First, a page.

Packed with veggies and succulent cremini mushrooms, you could almost eat this thick pasta sauce on its own with a toasty heel of bread. We’ve done it! Most noodles work here, too—you don’t have to use fettuccine. Try spaghetti, bucatini, penne, or the newest pasta shape that was just invented in 2021: cascatelli. 
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4 Vegan Portabello Pot Roast

In most recipes, mushrooms play the supporting role. Here, shrooms are the star. Accented with a deeply flavorful, herby broth, thick slices of portabellos become juicy, succulent, and totally comforting.
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5 Vegan Spinach and Mashed Potato-Stuffed Mushrooms

Mashed potatoes aren’t just for holidays—creamy, chive-infused spuds can provide comfort all winter long. Either white button or cremini mushrooms will work for this recipe. Honestly, if you eat enough of these, they can easily turn into a meal when served with a side salad.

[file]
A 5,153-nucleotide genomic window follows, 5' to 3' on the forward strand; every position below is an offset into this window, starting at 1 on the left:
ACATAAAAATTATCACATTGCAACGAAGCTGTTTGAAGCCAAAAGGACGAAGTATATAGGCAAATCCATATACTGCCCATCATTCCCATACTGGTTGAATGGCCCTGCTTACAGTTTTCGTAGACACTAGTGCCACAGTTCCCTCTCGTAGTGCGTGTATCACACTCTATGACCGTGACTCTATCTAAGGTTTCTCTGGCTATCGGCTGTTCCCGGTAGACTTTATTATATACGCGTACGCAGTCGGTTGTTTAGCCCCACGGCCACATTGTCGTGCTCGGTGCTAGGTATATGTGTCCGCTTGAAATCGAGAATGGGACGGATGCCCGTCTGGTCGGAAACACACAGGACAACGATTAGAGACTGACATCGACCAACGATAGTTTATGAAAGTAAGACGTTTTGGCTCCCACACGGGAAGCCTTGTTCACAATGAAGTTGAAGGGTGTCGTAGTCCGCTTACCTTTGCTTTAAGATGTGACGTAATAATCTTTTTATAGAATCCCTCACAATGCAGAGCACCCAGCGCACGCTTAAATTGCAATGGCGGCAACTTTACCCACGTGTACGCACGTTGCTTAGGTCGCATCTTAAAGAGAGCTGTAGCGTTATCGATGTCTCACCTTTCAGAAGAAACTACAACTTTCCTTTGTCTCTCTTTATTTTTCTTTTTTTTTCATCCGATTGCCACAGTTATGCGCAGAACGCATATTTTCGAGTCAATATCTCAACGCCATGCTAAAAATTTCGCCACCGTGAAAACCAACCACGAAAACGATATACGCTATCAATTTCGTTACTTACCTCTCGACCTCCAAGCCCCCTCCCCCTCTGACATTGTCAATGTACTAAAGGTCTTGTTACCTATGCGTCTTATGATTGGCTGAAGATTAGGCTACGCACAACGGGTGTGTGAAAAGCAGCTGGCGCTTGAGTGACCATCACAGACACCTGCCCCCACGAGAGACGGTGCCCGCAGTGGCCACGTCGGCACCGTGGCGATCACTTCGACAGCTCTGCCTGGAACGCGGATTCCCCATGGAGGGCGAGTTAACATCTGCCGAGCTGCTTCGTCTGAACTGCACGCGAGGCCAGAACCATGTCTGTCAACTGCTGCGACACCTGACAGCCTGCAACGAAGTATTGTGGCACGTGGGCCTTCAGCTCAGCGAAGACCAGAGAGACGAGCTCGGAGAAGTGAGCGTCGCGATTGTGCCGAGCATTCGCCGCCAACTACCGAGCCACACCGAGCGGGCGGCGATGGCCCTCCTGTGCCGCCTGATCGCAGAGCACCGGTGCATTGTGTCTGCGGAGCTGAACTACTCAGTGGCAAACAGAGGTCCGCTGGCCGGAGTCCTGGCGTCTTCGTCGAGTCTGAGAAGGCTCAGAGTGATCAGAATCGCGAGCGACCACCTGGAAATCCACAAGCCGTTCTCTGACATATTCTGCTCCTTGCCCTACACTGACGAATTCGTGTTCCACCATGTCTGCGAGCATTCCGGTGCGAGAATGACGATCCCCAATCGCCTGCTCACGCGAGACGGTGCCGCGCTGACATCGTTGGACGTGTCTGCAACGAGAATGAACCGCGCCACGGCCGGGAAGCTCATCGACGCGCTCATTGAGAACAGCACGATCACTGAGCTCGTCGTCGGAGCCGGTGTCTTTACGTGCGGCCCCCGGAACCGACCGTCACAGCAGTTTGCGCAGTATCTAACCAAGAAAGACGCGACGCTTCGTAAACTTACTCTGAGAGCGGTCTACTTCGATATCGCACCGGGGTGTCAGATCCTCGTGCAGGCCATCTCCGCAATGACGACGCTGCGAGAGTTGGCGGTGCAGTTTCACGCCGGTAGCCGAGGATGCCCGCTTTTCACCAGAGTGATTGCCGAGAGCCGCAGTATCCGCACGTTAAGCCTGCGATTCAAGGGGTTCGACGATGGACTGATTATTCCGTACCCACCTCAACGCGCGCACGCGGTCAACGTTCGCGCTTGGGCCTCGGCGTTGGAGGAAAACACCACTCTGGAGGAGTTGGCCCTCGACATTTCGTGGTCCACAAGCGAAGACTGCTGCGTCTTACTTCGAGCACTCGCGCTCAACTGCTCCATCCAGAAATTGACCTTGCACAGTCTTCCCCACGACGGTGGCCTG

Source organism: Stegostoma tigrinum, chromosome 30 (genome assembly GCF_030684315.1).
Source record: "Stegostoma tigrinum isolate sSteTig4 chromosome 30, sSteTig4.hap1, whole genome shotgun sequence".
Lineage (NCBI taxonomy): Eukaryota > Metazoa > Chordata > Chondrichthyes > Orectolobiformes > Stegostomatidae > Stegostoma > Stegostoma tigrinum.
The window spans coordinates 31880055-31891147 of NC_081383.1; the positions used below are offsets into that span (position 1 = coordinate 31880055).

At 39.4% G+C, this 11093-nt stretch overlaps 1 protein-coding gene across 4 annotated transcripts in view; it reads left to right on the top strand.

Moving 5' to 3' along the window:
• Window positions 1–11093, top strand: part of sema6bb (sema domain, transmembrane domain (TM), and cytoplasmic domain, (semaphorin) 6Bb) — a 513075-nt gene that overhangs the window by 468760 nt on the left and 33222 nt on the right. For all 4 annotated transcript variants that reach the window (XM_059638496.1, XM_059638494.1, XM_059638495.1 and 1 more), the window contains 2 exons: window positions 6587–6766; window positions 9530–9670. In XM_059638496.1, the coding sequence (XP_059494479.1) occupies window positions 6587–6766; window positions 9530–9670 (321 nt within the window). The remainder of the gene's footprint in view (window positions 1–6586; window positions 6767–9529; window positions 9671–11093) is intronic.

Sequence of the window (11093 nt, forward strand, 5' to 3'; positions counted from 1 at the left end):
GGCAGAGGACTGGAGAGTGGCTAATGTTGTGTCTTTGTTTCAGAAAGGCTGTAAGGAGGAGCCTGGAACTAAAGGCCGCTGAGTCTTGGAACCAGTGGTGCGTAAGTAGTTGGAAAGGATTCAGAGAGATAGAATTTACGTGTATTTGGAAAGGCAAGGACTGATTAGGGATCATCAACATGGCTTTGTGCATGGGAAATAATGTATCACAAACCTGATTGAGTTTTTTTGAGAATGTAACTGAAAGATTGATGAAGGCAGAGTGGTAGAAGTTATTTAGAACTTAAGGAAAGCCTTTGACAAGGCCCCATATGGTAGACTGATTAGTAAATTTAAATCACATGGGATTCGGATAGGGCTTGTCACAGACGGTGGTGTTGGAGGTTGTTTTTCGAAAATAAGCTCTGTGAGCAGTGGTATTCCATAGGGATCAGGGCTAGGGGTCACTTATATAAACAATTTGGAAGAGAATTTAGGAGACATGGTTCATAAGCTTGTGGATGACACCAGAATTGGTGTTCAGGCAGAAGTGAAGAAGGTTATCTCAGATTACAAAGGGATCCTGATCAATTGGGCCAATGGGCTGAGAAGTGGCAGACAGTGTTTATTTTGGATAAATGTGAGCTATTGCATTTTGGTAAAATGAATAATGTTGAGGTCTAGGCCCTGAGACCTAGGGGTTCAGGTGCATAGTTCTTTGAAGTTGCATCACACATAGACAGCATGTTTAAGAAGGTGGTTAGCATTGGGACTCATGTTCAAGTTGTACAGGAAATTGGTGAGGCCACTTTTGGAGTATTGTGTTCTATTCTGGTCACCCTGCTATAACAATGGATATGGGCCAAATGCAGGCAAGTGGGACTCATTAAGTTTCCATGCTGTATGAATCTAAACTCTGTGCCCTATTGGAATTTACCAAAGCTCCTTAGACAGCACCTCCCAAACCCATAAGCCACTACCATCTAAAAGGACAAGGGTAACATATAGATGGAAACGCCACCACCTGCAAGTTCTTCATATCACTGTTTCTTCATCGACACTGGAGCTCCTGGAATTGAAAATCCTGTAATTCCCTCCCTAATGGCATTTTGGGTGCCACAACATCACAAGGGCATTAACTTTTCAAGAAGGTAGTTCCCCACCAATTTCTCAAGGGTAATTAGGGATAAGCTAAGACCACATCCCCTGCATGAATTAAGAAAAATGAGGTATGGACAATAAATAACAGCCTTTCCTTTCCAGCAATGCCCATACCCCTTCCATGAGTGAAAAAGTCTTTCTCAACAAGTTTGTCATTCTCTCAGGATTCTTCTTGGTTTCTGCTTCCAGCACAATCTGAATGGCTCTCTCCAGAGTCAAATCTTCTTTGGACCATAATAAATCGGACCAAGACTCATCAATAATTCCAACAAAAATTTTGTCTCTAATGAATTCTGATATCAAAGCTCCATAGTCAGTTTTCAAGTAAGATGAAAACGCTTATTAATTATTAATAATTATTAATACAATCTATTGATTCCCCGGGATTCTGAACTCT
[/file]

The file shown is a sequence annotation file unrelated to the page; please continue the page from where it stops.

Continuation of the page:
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6 Vegan Mac and Cheese with Lobster Mushrooms

This is what we call adult mac and cheese. Lobster mushrooms don’t taste like lobsters, but when rehydrated from a dried form, they add a burst of umami to an otherwise one-note pasta dish as well as some much-needed textural elements. Want to go the extra mile? Some truffle oil or shaved truffles would be heavenly sprinkled over the top. 
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7 Vegan Hot-and-Sour Udon Soup